By Jake Crosby
While there is little debate that severe Autism is a disability, there is an ongoing war about the effects of a milder variant of the disorder known as Asperger Syndrome (AS).
Naturally, anything that causes a person to be in self-contained classes for a decade, keeps him from having many friends, and causes him to have a history of anxiety, would appear to be a disability to most people. These are the ways I have been impacted by my AS; I can't think of anything positive it has done other than my sense of accomplishment after overcoming some of its challenges. However, a small, new camp is emerging from within the Autistic community of Aspies who believe AS and even Autism in general is a great thing.
This politically correct group of people says that Autism is not a disorder, but a "way of life." They deny that any environmental factors such as mercury and vaccines could have caused Autism and they claim they were meant to be Autistic. Most of all, they rail against any potential for a "cure," and see wiping out Autism as synonymous with wiping out the people themselves. While there are many mildly Autistic people like me who are busy trying to overcome our challenges as much as we can and severely Autistic people who are struggling to even speak a word, this crowd is getting more and more vocal about their staunchly pro-Autism views.
Whenever asked about how Autism has benefited them, they make irrelevant connections to their redeeming qualities such as photographic memories, musical talent or computer skills. Oddly enough, none of these qualities can be found in the DSM-IV on Autism. Furthermore, there are people out there who possess all of these skills and are not Autistic. The pro-Autism party tries to claim that Autism makes people intelligent, when it's entirely possible that Autism's environmental triggers tend to affect those of high intelligence.
Strangely enough, even these autism defenders admit to going through major challenges their whole lives as a result of their AS. I read their experiences online, and they are a lot like mine: emotional problems, problems in school, problems at work, problems at home, problems seemingly everywhere they went. Yet, they then go on to claim it's part of "neurodiversity," even saying Autism is an evolutionary step forward. But what "evolutionary step" could lead to a whole population of people needing disability benefits from the government or a disability classification in schools? One Autism advocate wrote he believes AS is an evolutionary step forward and that he wanted disability pensions from the government for it - all in the same breath! How can evolutionary advantage even be argued with people who have problems forming relationships, a prerequisite to sexual reproduction? Evolution is the result of Natural Selection, but Darwin's "Survival of the Fittest" would not favor autism traits.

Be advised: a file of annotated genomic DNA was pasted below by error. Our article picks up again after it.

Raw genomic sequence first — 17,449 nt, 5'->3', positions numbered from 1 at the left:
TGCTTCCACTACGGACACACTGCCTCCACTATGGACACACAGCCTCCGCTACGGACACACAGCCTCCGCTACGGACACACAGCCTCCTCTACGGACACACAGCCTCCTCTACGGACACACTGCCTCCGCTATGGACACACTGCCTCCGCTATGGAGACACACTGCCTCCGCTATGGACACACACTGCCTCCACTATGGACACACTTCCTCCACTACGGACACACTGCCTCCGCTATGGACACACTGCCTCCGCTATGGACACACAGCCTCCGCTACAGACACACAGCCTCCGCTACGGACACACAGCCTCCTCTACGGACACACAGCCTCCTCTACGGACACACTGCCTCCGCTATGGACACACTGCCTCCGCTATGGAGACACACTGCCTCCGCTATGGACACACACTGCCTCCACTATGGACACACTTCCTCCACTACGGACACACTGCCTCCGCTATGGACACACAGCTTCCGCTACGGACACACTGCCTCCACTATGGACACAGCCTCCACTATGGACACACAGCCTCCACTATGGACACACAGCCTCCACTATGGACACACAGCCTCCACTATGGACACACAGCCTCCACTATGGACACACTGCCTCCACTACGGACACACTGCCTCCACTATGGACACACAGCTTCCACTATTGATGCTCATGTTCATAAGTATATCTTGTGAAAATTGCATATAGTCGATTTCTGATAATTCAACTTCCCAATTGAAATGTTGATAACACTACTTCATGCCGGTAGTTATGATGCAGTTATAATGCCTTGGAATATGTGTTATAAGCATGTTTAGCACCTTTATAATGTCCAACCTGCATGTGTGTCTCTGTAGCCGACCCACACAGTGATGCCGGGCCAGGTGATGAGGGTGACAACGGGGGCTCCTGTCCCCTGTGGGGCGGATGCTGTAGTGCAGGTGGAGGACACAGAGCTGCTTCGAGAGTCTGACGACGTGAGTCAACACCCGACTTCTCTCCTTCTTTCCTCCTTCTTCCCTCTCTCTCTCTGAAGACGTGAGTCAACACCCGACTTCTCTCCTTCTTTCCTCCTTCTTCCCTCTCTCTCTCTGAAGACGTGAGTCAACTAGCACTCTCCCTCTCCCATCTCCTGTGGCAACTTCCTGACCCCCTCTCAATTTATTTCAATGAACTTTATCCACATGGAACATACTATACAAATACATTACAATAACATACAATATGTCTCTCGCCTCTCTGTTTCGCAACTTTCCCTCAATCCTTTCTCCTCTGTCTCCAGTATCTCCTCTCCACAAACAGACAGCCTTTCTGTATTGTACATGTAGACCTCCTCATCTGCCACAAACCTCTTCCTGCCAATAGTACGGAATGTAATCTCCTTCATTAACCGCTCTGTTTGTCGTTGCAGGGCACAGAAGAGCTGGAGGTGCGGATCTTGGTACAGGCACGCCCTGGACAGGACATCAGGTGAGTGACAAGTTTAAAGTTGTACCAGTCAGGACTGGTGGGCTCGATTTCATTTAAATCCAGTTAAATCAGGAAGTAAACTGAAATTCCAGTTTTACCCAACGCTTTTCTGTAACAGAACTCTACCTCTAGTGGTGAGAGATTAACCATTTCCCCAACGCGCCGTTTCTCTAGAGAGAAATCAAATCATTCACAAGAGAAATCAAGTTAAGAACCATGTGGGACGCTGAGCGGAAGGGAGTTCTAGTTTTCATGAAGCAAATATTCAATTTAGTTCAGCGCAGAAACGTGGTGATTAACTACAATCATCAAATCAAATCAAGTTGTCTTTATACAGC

Despite this, these people are determined to see AS as a positive advance in nature, not a negative impact from toxicity or any other cause. When confronted with the emerging information that the 6000% increase in Autism is related to poisons in vaccines that are overused, they instantly say there's "no evidence," citing the pharmaceutical/CDC party line. Similarly, they ignore mountains of independent studies that show the link to Autism just as the CDC has. While the "neurodiversity" advocates and the pharma-goons clearly have separate agendas, they act similarly.
And yet, they're actually on completely opposite ends of the problem. On the one hand, we have the wrongdoers who are trying to protect their careers and their reputations by denying any responsibility for the problem they have created. On the other hand are a sub-group of their victims who do not like admitting that they are victims. Yet, most of these people by the time they were 2 months old had received 62.5 micrograms of ethylmercury - 99 times the EPA limit on methylmercury, a less toxic substance.
In a strange way, there is a parallel here. The pro-Autism party, like pharma/CDC, sees that they have a lot to protect too. They believe autism is an inseparable component of their identity, and view it as a strength rather than a disorder. Of course, the major difference is that with the pro-Autism party it is merely the illusion of something to protect that has fueled their campaign. Autism is not really who they are, nor is it a positive characteristic; it is a disorder.
My parents were unusual in trying to find out why I was the way I was and in seeking helpful treatment outside mainstream medicine. This is in sharp contrast to parents who would simply accept the explanation that their children are "wired differently." So I never I felt that I needed to "like" having AS, although I do accept it.
When people cannot easily search for logic, they make up their own. The problem is once that has happened, it is very hard to change their minds, even if the evidence is right in front of them. Tragically, this has become one more advantage to the people who are the cause of the problem. No one else can be more useful to them than this group of people reiterating their denial that vaccines don't cause Autism and actually saying that it is a good thing to have, even though they suffered from it too.
If only they would stop pretending Autism is in any way beneficial, and realize that their true strengths are who they really are, and that their disability is not. I can't speak for all, but as someone with Autism I can say these people with my same condition who claim to speak for me do not. I do not believe these people speak for the majority of people with AS. No one else I have known with Autism has actually said they liked having it and I have yet to actually meet these people who do.
Jake Crosby is a student at Brandeis University who plans to major in history.